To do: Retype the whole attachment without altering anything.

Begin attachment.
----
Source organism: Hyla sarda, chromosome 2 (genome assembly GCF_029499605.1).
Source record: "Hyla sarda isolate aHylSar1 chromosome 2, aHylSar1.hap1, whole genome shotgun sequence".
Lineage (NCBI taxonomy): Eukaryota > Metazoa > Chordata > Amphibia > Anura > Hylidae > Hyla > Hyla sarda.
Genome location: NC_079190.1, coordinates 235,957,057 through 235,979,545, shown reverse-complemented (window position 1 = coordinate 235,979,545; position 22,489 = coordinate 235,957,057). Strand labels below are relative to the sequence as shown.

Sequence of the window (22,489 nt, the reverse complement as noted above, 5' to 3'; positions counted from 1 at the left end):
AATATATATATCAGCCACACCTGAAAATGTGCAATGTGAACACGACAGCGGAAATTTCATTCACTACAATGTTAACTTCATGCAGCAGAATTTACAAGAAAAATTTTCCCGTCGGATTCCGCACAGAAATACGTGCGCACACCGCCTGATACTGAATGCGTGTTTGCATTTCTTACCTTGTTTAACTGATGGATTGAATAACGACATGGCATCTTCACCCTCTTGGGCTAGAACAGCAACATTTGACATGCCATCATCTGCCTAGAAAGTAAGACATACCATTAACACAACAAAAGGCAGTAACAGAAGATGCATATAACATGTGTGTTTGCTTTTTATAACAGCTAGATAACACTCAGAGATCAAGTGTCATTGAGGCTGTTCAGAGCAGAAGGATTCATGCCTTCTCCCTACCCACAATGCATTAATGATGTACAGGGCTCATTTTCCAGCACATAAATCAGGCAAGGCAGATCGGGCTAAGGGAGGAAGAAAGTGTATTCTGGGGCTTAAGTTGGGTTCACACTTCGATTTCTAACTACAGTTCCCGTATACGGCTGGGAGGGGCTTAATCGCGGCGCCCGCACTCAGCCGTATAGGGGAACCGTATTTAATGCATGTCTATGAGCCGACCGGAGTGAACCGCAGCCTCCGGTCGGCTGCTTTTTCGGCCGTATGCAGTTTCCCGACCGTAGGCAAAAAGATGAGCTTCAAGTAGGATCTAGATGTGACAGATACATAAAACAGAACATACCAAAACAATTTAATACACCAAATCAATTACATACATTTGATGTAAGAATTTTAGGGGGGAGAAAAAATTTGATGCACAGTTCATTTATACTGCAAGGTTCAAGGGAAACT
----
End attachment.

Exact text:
Source organism: Hyla sarda, chromosome 2 (genome assembly GCF_029499605.1).
Source record: "Hyla sarda isolate aHylSar1 chromosome 2, aHylSar1.hap1, whole genome shotgun sequence".
Lineage (NCBI taxonomy): Eukaryota > Metazoa > Chordata > Amphibia > Anura > Hylidae > Hyla > Hyla sarda.
Genome location: NC_079190.1, coordinates 235,957,057 through 235,979,545, shown reverse-complemented (window position 1 = coordinate 235,979,545; position 22,489 = coordinate 235,957,057). Strand labels below are relative to the sequence as shown.

Sequence of the window (22,489 nt, the reverse complement as noted above, 5' to 3'; positions counted from 1 at the left end):
AATATATATATCAGCCACACCTGAAAATGTGCAATGTGAACACGACAGCGGAAATTTCATTCACTACAATGTTAACTTCATGCAGCAGAATTTACAAGAAAAATTTTCCCGTCGGATTCCGCACAGAAATACGTGCGCACACCGCCTGATACTGAATGCGTGTTTGCATTTCTTACCTTGTTTAACTGATGGATTGAATAACGACATGGCATCTTCACCCTCTTGGGCTAGAACAGCAACATTTGACATGCCATCATCTGCCTAGAAAGTAAGACATACCATTAACACAACAAAAGGCAGTAACAGAAGATGCATATAACATGTGTGTTTGCTTTTTATAACAGCTAGATAACACTCAGAGATCAAGTGTCATTGAGGCTGTTCAGAGCAGAAGGATTCATGCCTTCTCCCTACCCACAATGCATTAATGATGTACAGGGCTCATTTTCCAGCACATAAATCAGGCAAGGCAGATCGGGCTAAGGGAGGAAGAAAGTGTATTCTGGGGCTTAAGTTGGGTTCACACTTCGATTTCTAACTACAGTTCCCGTATACGGCTGGGAGGGGCTTAATCGCGGCGCCCGCACTCAGCCGTATAGGGGAACCGTATTTAATGCATGTCTATGAGCCGACCGGAGTGAACCGCAGCCTCCGGTCGGCTGCTTTTTCGGCCGTATGCAGTTTCCCGACCGTAGGCAAAAAGATGAGCTTCAAGTAGGATCTAGATGTGACAGATACATAAAACAGAACATACCAAAACAATTTAATACACCAAATCAATTACATACATTTGATGTAAGAATTTTAGGGGGGAGAAAAAATTTGATGCACAGTTCATTTATACTGCAAGGTTCAAGGGAAACT